27/08/2013 - spark announced that two of its projects, Starhill Gallery in Kuala Lumpur and Fai-Fah in Bangkok, have won the 2013 German Design Council awards for "iconic" projects, in the Architecture categories of Best Retail Project and Best Public Project.
The awards will be presented at a ceremony to be held in Munich this October.
Spark director Stephen Pimbley commented: "We are very excited to have won these two awards from the German Design Council, I see them as affirmation that Spark's work is consistently differentiated from that of our competitors and testament to the enthusiasm we bring to our projects that enhances our clients commercial and social objectives perhaps in ways they never thought we possible".
SPARK’s landmark redesign of the 40,000 sqm Starhill Gallery, Kuala Lumpur’s premier shopping mall, has placed the building on the world architecture and retail stage. The highly sculptured glass and stone folded façade, inspired by the tailoring of Christian Lacroix’s theatre costumes, engages with the public realm giving it powerful new brand image. A triple height flagship corner pavilion for the luxury French retailer LVMH exemplifies the classic, well-manufactured and timeless quality of the products on sale. The lightweight steel and glass façade’s crystalline form is the first of its kind in Malaysia reinforcing Starhill’s position as the foremost luxury shopping destination in Southeast Asia.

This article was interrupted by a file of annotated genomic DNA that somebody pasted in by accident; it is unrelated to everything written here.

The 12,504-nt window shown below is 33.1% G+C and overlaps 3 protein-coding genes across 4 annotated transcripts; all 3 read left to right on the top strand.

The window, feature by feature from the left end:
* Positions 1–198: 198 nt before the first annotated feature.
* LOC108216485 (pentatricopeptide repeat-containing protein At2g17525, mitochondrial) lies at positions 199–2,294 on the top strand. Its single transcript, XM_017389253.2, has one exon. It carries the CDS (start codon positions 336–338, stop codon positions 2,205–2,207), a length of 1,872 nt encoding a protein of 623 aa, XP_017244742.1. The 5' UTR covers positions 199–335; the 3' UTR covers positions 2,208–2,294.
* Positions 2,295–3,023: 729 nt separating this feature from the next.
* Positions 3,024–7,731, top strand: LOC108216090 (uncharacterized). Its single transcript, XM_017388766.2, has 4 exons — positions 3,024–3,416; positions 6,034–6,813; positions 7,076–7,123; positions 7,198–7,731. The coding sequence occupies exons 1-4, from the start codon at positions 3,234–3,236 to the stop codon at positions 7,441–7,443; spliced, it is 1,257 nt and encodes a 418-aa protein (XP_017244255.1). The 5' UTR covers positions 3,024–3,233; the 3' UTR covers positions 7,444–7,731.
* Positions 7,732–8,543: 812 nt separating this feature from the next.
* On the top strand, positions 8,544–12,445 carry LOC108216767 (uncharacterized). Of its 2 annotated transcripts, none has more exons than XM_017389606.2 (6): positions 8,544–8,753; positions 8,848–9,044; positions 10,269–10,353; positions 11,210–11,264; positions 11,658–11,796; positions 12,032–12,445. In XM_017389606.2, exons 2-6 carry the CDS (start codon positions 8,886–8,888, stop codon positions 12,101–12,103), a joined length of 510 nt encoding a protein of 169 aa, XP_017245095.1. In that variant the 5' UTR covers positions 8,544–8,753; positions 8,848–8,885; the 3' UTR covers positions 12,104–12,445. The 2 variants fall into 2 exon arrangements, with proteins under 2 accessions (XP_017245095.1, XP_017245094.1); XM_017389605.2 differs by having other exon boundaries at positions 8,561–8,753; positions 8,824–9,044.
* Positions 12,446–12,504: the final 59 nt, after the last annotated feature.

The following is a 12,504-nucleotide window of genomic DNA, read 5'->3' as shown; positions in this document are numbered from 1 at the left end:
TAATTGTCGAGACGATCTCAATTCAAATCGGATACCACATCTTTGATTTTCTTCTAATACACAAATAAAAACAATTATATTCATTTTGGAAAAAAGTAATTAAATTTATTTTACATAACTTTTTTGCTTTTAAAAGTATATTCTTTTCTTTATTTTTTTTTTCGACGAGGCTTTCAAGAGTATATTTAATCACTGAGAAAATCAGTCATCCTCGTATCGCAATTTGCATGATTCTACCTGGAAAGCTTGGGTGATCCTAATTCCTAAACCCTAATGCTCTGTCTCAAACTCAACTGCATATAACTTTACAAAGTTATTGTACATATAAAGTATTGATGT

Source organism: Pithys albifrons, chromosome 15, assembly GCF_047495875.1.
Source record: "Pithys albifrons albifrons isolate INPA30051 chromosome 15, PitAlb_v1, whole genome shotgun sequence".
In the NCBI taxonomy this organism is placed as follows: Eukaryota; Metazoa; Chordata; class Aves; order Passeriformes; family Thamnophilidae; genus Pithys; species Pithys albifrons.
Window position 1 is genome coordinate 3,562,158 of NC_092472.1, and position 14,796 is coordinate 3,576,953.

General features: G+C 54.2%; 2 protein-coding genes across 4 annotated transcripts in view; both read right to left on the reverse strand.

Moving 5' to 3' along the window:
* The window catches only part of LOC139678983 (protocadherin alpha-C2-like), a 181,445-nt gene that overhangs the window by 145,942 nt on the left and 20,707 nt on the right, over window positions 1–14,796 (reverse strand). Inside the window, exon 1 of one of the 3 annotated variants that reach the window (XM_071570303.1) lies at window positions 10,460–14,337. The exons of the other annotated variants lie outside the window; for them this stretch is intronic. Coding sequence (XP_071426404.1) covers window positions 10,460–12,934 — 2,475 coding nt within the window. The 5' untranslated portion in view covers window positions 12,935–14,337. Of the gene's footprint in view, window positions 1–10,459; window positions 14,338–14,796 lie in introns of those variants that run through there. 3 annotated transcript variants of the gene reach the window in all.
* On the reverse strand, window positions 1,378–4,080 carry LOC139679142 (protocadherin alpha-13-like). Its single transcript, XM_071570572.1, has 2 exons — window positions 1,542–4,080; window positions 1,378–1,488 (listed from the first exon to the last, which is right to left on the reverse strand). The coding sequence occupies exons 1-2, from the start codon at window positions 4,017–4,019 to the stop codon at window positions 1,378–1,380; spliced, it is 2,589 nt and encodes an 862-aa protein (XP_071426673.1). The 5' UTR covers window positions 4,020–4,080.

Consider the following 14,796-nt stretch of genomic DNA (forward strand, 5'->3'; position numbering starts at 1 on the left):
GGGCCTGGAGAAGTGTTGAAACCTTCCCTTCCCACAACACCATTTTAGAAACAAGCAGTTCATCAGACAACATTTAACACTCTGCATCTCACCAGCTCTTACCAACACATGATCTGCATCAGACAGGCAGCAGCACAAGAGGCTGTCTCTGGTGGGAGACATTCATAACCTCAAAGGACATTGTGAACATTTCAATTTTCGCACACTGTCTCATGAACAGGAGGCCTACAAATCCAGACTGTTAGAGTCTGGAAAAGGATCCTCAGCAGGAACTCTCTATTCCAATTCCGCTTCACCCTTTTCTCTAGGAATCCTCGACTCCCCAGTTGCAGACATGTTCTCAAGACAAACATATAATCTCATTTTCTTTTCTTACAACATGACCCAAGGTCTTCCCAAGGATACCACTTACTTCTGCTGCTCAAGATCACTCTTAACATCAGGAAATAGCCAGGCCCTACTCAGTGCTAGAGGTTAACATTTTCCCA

Fai-Fah, which means “light energy”, is a corporate social responsibility (CSR) programme initiated in April 2010 by TMB Bank. The programme acts as a catalyst for change in Thai society by offering underprivileged children and teenagers in their community opportunities to use the arts as a vehicle for self-development and creative thinking. In October 2010, Spark was invited to design Fai-Fah Prachautis, by refurbishing two shop houses located in a residential district of Bangkok.
The design was developed at interactive workshops with the Fai-Fah children and teenagers, volunteer arts staff, and members of TMB’s CSR team. Ideas generated during the workshops, such as the façade screen and the interior colours, were incorporated into the design. This underlined the positive nature of the collaborative process giving the project’s protagonists ownership of the concept. The art and creative education programmes contained in the client’s brief have been distributed over five floors, and include: the multi-function “living room”, the art studio, a library, the gallery, the dance studio and a multi-purpose rooftop garden. The five levels of the building are linked by a central, feature staircase, with each level defined by its own colour theme. Utilities and services are housed in the “Utility Stick”, a new inverted L-shaped structure that rises from the courtyard at the rear of the building and bends to form a garden store at roof level. The existing shop house façade has been transformed by the application of a bespoke lattice screen and the Fai-Fah logo, juxtaposing the building with its adjacent neighbours and announcing Fai-Fah’s arrival to the community.